This analysis was provided by an outpost of Catholic thought, indeed a very marginal one. The risk of an artificially-created need for migration is not apparently ever mentioned in the speeches delivered by Holy See diplomats, the ones who are called upon more than anyone else to raise doubts and awareness.

The economic-financial crisis is directly linked to the migration crisis. The financial crisis is above all a moral crisis, as Benedict XVI perceptively claimed. This crisis came about once financial power became more important than economic power. St. John Paul II warned of the dangers of consumerism, and his words were more prophetic than ever.

Neo-capitalism – as the Italian analyst Maurizio Blondet calls it – is based on “a leap forward with the continual creation of new wishes, always revamped, that extends to the whole planet and to the nature of the human being.”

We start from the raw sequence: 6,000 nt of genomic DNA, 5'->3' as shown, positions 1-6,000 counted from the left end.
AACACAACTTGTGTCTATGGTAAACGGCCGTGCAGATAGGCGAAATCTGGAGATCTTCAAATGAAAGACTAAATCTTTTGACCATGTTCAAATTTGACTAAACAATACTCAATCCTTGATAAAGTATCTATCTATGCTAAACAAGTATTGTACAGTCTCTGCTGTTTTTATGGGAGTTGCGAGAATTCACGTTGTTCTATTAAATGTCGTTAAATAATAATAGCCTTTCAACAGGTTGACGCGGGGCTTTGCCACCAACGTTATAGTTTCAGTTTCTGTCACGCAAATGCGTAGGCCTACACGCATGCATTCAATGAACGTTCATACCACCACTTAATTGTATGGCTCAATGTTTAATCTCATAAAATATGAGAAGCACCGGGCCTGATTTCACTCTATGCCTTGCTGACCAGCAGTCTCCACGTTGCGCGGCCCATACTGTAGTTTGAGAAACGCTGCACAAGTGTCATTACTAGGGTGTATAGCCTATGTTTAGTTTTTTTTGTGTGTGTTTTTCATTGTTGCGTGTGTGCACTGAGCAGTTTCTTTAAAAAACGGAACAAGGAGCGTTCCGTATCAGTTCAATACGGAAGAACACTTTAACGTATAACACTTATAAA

The slogans of the ’68 revolution, like “Forbidden to forbid,” represent for Blondet the opening to consumption without limits. Pope Francis instinctively warns about the danger of wealth for its own sake. But, again, beyond highlighting the need for a poor Church, diplomatic dispatches do not seem to go into depth on this issue.

Strange, considering that the Holy See published back in 1986 a brief document entitled At the Service of Human Community: An Ethical Approach to International Debt. The document states that “in order to avoid a return to crisis situations with over-abrupt changes in the international environment, a reform of the financial and monetary institutions also needs to be studied and fostered.”